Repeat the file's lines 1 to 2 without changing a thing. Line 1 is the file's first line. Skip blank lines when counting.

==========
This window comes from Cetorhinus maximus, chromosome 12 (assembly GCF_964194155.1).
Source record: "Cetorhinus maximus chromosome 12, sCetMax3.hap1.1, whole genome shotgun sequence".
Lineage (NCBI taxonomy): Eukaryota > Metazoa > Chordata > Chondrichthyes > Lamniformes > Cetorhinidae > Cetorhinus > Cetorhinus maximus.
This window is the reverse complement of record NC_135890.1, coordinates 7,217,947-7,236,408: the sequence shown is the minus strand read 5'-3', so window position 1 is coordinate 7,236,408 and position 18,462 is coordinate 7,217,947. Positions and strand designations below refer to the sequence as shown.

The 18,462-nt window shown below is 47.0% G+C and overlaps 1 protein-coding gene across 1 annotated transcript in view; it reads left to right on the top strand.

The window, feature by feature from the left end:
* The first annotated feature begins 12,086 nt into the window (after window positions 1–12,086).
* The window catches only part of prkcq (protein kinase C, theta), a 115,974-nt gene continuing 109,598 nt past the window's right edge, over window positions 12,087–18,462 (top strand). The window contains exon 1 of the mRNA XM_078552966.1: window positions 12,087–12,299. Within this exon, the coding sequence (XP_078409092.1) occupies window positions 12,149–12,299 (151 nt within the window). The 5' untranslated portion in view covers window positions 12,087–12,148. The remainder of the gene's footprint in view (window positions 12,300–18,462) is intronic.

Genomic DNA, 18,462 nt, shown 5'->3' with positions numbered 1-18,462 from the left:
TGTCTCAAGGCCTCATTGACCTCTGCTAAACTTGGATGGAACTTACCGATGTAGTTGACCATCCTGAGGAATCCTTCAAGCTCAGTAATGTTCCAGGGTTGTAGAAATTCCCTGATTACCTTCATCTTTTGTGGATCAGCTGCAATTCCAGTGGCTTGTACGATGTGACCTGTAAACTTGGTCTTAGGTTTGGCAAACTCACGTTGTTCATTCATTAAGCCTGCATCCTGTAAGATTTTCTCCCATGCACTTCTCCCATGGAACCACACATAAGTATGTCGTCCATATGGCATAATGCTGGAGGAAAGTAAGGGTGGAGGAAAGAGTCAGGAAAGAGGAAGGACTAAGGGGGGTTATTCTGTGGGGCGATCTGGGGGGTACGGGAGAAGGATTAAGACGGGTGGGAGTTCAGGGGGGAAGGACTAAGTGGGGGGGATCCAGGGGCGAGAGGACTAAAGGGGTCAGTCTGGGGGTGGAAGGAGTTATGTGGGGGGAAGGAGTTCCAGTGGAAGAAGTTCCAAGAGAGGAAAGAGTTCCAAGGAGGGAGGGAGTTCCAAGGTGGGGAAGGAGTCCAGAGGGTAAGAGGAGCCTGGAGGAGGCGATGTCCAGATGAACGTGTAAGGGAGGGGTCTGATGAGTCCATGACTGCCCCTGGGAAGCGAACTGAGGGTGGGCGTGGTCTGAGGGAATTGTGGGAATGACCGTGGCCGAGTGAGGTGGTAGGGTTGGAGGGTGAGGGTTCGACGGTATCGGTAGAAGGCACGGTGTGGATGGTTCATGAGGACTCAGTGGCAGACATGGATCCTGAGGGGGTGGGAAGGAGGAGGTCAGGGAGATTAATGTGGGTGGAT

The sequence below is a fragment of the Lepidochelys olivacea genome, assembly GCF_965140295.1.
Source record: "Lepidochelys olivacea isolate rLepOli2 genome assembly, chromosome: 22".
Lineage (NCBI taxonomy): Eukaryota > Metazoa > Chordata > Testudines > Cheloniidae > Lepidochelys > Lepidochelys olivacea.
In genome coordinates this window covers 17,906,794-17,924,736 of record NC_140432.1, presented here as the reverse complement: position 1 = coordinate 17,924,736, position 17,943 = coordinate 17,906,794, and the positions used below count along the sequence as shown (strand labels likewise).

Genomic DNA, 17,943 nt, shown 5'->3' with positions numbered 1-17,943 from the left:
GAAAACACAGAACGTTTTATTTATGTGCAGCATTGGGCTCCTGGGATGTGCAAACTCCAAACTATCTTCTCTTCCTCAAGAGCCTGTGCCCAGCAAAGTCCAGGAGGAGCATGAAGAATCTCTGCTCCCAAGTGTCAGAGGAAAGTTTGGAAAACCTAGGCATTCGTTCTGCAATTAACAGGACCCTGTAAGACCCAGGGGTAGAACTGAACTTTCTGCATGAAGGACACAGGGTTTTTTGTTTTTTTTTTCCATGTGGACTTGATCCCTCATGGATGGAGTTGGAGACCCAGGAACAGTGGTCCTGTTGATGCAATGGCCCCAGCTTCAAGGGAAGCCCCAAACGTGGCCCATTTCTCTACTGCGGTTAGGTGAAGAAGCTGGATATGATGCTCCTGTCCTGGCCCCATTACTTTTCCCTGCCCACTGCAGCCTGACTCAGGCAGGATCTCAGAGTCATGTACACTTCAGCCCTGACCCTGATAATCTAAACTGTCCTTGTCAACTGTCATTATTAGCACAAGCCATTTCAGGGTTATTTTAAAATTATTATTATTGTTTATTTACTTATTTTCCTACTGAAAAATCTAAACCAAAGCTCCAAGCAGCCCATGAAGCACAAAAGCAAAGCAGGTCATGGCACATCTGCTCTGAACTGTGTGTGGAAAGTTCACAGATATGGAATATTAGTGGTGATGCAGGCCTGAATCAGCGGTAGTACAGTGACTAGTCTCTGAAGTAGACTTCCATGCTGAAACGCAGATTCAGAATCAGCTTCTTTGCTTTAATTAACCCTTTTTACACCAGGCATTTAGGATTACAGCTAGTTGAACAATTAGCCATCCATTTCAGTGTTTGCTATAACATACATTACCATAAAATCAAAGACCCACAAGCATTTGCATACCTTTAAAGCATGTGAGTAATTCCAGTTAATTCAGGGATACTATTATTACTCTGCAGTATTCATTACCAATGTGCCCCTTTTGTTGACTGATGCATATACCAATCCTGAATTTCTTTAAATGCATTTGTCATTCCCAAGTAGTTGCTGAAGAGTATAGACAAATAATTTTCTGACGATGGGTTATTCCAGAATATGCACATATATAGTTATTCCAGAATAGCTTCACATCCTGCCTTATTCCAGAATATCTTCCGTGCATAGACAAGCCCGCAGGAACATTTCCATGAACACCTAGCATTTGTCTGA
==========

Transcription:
This window comes from Cetorhinus maximus, chromosome 12 (assembly GCF_964194155.1).
Source record: "Cetorhinus maximus chromosome 12, sCetMax3.hap1.1, whole genome shotgun sequence".